Julia’s manifesto can be found here, with her interview and our manifesto analysis available here.

Vice President of Education

Mia Clarke

Mia has previously served on the SRC as one of the general representatives, as well as having experience training class representatives for the last two years. Her time training class representatives has emphasised the importance of them to her, which is the reasoning behind her push for them to be elected as a standard across university. She plans to create Microsoft TEAMS channels for Class Representatives to instil better communication between them and school representatives, in an attempt to better engage class representatives with the SRC Council.

Currently a part of a postgraduate taught programme herself, Mia empathises with many of the issues postgraduate students face. She believes postgraduates need to be treated with the same value as undergraduate students and argues for named advisors to be introduced as a standard. 

Mia aims to ensure disabled students are as supported as their able bodied peers, by pushing for extra time for assessments to be reintroduced.

One of Mia’s key manifesto points is to promote the inclusion of more innovative modules into the curriculum, to ensure students are educated on the climate crisis and basic equality. She thinks certain courses should be compulsory. Mia is also passionate about decolonising the curriculum.

Furthermore, Mia is in favour of advocating for greater support measures for students during and following the pandemic. Mia plans to adapt last year’s No Detriment policy to suit 2021 circumstances. She argues that some elements of online education should be retained, such as online readings, transcripts, and office hours. Mia asserts that a gentle easing into physical learning will be needed to support students transition back into education.

Mia is against affiliation with the NUS, arguing that she believes it to be too expensive and there to be a lack of student interest, however, she would be in support of another referendum if called for by students. 

Mia’s manifesto can be found here, with her interview and our manifesto analysis available here.

Thomas Stoker

Thomas is a second-year Common Law and Philosophy student. Thomas leads with a triple-A approach to the position, focusing on advocacy, accessibility, accountability. 

Having spent the last year as class representative for philosophy, a key point of Thomas’ manifesto is mandating that all class representatives are elected. To boost interest in the position, Thomas plans on inviting previous class representatives to speak of their experience in the role as well as ensuring all departments publicise the role effectively. He believes class representatives play a key role within the SRC and need to be better incorporated into the body.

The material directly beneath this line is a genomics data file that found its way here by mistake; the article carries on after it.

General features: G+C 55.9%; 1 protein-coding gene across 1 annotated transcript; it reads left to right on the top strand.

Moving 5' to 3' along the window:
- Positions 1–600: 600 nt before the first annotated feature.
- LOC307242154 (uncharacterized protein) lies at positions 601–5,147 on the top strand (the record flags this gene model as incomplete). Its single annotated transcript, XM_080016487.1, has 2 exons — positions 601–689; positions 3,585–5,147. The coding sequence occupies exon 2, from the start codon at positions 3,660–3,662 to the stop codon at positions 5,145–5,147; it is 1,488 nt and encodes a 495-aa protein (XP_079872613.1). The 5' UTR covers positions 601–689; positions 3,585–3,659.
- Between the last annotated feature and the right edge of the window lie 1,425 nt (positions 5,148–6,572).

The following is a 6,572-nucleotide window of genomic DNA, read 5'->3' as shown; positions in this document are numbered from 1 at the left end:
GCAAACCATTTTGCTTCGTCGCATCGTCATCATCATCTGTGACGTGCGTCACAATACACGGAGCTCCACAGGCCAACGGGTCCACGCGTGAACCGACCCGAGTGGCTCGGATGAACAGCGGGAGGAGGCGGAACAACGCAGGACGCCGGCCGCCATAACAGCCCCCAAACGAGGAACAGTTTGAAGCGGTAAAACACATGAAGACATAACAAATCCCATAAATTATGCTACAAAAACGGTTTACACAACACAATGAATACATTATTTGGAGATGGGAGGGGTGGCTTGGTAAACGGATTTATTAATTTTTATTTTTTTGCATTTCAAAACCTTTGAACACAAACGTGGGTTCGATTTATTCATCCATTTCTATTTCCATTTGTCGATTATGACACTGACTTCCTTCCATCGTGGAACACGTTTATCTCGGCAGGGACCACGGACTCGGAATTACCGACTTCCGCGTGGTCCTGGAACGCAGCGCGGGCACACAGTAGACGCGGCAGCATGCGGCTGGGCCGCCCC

Going forward, Thomas plans to ensure all lecture materials are recorded that can be accessed at all times with transcripts attached. He believes this to be essential both for disabled students and students struggling with mental health. Beyond this, he believes more needs to be done to support disabled students in education, highlighting that disabilities need to be treated on an individual basis. Therefore, he would also lobby for extra support measures for those students, such as extra time for exams and extra space between assessments (for example, to benefit those with chronic fatigue). 

Thomas is “warmly positive” to joining the National Union of Students (NUS), and believes there to be a need for a referendum given the events of the last year. 

Thomas’ manifesto can be found here, with his interview and our manifesto analysis available here.


Miko Mojsiej

Miko is a fourth year Law student running to be SRC President. Miko spent his allotted three-minute introduction relaying an anecdote from his “rocky” childhood featuring a prominent disinterest of education, until the turning point of when a guest speaker, a homeless lady, explained how she blamed herself for her own misfortune. Miko felt angry about this, he said students were angry at the University, and thinks that channeling this shared anger is why he should be SRC President.

The main pressure point applied to Miko was regarding his key manifesto point of pushing to join the NUS. Miko’s main reasoning lies in his belief of the collective bargaining power that joining NUS holds, feeling that the benefits would outweigh the cost. The topic of funding generated a back-and-forth between the current SRC President, Liam Brady, and Miko. Liam asked that if the NUS membership affiliation cost is 2.5% of the University’s block grant, which he estimated would total around £30-35,000, and if Miko was to follow through on another point of his manifesto, which is to curtail private SRC advertising by disengaging with private landlords, which in itself would cut around £60,000 in commercial revenue, what services would Miko cut to afford this? Miko responded: “I don’t think as a student representative body we should be driven by money.”